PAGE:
The argument to the inside form is evaluated with different indexing rules than normal. The four array operations – indexing, concatenation (stacking), promotion, and reduction – start from the opposite end of the shape vector. For instance, A[0] selects the first slice of A in the slowest varying dimension, while inside(A[0]) selects the first slice of A in the fastest varying dimension. The former is a blocked selection, while the latter is an interleaved selection. For example:

v := [1, 2];
w := [3, 4];
==> [[1,2],[3,4]]


write(inside([v, w]));
==> [[1,3],[2,4]]


m := [[1, 2], [3, 4]];
==> [1, 3]

v := [0, 0];
write(inside(v += m));
==> [4, 6]

m := [[1, 2], [3, 4]];
write(inside(m + [5, 6]));
==> [[6,8],[8,10]]

mwg-fig10-s18 Outside

The outside argument evaluates its argument with the default indexing rules. For example:

v := [1, 2];
w := [3, 4];
write(outside([v, w]));
==> [[1,2],[3,4]]


m := [[1, 2], [3, 4]];
==> [1, 2]

v := [0, 0];
write(outside(v += m));
==> [3, 7]

m := [[1, 2], [3, 4]];
write(outside(m + [5, 6]));
==> [[6 7],[9 10]]

mwg-fig10-s20 InsideOut

The insideout argument evaluates its argument with the opposite of the current indexing rules. Thus, insideout(inside(expr)) and outside(expr) are equivalent.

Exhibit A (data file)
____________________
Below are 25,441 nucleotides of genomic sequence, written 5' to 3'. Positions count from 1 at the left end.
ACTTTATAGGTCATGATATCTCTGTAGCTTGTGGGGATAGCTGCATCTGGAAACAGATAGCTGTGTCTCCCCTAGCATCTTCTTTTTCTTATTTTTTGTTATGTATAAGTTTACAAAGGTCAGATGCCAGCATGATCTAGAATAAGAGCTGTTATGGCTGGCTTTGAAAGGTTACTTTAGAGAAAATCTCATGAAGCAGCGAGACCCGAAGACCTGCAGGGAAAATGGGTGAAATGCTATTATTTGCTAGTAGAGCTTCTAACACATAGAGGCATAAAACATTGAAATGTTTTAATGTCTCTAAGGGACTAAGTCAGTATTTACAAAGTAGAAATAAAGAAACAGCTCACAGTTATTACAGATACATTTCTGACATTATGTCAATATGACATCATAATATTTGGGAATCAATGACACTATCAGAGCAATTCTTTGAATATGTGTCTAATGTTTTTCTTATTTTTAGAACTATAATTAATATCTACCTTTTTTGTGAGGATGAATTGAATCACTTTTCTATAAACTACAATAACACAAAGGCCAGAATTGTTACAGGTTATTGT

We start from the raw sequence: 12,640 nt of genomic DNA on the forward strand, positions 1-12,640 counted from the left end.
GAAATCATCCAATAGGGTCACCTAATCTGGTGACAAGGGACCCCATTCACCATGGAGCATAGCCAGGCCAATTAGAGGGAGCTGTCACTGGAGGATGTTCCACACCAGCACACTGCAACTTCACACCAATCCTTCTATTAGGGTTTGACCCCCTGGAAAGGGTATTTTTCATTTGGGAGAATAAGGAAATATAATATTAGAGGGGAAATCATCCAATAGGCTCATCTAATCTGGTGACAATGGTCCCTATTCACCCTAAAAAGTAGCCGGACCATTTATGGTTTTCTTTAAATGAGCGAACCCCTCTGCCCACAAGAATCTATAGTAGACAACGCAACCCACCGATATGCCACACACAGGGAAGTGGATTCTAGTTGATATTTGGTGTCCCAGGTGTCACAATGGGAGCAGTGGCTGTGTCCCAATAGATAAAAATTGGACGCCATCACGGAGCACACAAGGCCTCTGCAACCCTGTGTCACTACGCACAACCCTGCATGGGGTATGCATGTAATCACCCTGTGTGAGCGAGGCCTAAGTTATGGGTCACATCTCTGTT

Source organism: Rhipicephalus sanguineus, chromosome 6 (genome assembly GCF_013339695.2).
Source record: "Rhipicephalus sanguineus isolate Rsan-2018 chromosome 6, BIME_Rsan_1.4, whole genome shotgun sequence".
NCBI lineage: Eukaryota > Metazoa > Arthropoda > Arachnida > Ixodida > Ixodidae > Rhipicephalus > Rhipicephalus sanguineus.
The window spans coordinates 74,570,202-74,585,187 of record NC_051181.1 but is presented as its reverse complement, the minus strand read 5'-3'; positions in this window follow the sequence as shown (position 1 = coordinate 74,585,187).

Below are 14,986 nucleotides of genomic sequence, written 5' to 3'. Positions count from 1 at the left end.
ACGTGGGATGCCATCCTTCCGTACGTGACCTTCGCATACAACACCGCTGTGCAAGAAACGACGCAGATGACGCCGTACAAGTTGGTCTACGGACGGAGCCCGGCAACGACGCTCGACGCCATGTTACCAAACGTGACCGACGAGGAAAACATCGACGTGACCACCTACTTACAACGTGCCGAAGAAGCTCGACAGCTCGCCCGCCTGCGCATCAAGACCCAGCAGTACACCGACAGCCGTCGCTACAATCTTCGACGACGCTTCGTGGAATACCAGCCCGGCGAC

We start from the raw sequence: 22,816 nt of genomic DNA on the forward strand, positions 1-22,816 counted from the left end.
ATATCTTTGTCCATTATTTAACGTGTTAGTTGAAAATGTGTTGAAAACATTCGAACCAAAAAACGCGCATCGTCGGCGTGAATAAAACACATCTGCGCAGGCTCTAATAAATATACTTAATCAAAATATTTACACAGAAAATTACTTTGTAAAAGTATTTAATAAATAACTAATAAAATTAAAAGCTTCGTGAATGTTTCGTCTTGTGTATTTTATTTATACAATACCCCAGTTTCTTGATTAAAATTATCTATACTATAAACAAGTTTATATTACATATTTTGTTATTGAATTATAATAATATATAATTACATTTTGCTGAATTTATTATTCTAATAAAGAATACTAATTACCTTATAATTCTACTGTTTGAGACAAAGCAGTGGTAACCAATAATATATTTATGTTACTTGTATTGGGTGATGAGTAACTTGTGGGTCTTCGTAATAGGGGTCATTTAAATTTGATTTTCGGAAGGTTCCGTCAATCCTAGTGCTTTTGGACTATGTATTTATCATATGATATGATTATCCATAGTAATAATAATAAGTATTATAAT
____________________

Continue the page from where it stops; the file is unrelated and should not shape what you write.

10.5 Data Output from Shape

Shape provides some input and output capabilities in addition to creating array variables from input ports automatically and sending data out on output ports. For instance, it lets you flush multiple arrays to output lattices during one computation, and you can also write files.

Before writing a file, you must open it. The file opening commands return a port identifier as a Shape variable. For instance,

globe := open_output_file ("earthData.rgb");

would open an output file.


LatFunction automatically creates port identifiers, with names such as iport_<portname> and oport_<portname>, for all the input and output IRIS Explorer ports on LatFunction or a LatFunction-based module. You can treat LatFunction file port identifiers interchangeably with IRIS Explorer port identifiers.

You can write an array data to a port identified by portID using the write command: